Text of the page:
Urban Renewal Eases China's Growing Pains

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By Luanne Sanders Bradley
An endless panorama of high rises towering over the Beijing and Shanghai skylines has smog-choked populations longing for more "normalcy" in the way of promenades, parks and recreation.

This was the message of veteran San Francisco architect Ellen Lou, who kicked off a lecture series: Women Speak: Four Architects on Design and Urbanism, sponsored by the Berkeley City Club Conservancy, a nonprofit devoted to preserving the historic City Club building and promoting the legacy of its brilliant architect, Julia Morgan.

The Conservancy organized the series to help raise funds for badly needed repairs to maintain the integrity of the "little castle" while offering educational opportunities highlighting the future of architecture in today’s climate of global warming and energy concerns.

The Director of Skidmore, Owings & Merrill's (SOM) Design and Planning Practice in San Francisco, Lou shared a fascinating window into her innovative design and planning projects in the Pacific Rim. Among the most ambitious is a massive, high-density residential, hotel, retail and office complex in Shanghai between its ancient walled city and dynamic downtown.

As people there and throughout China confront explosive industrial growth, urban planners like Lou are forging public and private spaces that bridge old and new while adding room to breathe.

"The people in China desperately want more outdoor spaces – water features, parks and walkways connected to the housing and business centers, and they say this will make them a lot happier," she explained, describing pedestrian-friendly and transit-oriented solutions such as man-made lakes, modern retail promenades and small parks with benches bringing relief to city dwellers.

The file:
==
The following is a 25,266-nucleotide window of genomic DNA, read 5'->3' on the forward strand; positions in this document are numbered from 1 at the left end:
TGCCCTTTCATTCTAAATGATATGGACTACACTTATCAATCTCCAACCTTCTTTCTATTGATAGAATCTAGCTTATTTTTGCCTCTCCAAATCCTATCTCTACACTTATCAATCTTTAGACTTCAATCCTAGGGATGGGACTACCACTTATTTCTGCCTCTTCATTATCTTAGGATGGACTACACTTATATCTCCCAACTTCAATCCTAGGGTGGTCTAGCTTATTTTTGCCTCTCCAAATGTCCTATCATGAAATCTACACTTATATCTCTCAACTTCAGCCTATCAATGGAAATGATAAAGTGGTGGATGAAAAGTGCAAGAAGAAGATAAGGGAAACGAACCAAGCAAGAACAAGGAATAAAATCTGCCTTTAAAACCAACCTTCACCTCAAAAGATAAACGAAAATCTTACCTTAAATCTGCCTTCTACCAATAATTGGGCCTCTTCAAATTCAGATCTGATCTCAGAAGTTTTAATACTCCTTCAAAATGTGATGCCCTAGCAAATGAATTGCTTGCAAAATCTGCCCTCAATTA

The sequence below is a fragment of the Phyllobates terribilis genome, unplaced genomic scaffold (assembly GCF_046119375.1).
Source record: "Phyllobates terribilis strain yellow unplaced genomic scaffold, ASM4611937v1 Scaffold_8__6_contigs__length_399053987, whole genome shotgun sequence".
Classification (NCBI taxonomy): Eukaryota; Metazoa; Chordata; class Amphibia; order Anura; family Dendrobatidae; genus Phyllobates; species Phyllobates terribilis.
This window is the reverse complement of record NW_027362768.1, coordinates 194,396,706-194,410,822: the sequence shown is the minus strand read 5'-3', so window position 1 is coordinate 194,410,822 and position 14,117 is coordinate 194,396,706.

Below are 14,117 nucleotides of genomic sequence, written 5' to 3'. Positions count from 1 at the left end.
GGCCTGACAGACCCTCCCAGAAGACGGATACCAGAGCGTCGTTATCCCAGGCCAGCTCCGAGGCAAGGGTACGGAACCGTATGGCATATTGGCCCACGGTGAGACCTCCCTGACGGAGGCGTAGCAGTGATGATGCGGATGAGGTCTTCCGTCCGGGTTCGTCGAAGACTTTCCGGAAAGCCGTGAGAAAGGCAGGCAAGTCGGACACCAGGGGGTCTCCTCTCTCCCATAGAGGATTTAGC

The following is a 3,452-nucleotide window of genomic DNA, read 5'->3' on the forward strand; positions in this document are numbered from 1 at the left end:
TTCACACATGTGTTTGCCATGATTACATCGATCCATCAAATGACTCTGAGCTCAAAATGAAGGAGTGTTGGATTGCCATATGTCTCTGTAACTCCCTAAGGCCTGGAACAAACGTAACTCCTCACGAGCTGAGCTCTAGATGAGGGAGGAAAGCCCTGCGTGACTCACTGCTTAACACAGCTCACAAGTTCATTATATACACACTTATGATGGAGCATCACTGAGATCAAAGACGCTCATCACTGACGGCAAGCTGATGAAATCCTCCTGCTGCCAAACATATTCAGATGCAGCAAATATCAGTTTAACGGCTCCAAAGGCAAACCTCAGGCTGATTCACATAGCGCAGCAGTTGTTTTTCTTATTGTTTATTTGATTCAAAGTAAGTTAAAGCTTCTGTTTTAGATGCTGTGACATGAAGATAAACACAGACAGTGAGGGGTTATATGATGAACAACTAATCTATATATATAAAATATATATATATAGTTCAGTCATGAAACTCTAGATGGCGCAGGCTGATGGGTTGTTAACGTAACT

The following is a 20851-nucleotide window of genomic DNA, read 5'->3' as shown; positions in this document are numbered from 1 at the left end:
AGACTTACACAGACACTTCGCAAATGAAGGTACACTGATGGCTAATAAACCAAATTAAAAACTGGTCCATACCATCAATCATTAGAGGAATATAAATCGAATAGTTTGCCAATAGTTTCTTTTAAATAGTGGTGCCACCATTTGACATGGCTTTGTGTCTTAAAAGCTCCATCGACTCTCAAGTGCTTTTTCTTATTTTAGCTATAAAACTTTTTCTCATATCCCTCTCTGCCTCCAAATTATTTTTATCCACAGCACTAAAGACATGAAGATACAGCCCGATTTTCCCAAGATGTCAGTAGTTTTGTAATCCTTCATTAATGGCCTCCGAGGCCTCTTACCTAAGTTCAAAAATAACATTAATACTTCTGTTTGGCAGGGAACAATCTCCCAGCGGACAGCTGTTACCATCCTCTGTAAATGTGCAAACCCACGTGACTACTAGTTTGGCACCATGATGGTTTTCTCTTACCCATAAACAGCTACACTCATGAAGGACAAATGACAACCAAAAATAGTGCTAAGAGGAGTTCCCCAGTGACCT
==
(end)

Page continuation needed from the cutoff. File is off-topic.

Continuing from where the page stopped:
Adding to her challenge in producing sustainable, energy efficient districts is the choking air pollution from cars and burning coal. When questioned about the hazardous blanket of gray smog which has ushered in the protective mask as an outdoor staple, Lou  admitted tackling the ominous transportation crisis is high on the list of urban planners teaming with these governments.

Meantime, in rural villages left in the wake of decades of rapid industrialization, Lou described ongoing negotiations between governments and farmers as officials expropriate land, promising compensation after homes are razed and acreage is left abandoned while awaiting development. These farmers, too, are at risk of being displaced as crops give way to grid lines and a frenzied step up of  wind and solar capacity.

A native of Singapore where she also is a registered architect, Lou is sensitized to the push to scale down urban skylines.  Adding in more parks (other than Six Flags) seems to promote a sense of calm.

At the same time, there also is a strong sense of clinging to tradition. In planning and executing new city districts in China and Vietnam, the strategy is to preserve historic neighborhoods and treasured landmarks which loom large amid the urban sprawl.

"This is an essential part of the scope of our work," she said, projecting renderings on a large screen of a master plan for forging a modern district in Foshan in the Guandong Province (China’s leading center of art and scholarship) where new sensibly scaled buildings and walkways are interspersed with sacred ancient quarters such as the section of Foshan Zumiao, the 900-year-old Song Dynasty Ancestral Temple at the heart of Donghuali Old Town.

The next lectures in the women architecture series are  October 27 (Marsha Maytum): and November 9 (Alison Williams).

Women Speak: Four Architects on Design and Urbanism: Please join us for the entire series ($50, available only through Eventbrite) or for individual lectures ($15, available through Eventbrite or at the door). All lectures will begin at 7:30 PM at the Berkeley City Club.

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Cover Rendering: Courtesy of SOM
credit: Pete  Andreotti

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Urban Renewal Eases China's Growing Pains - Photo 3 of 3 -

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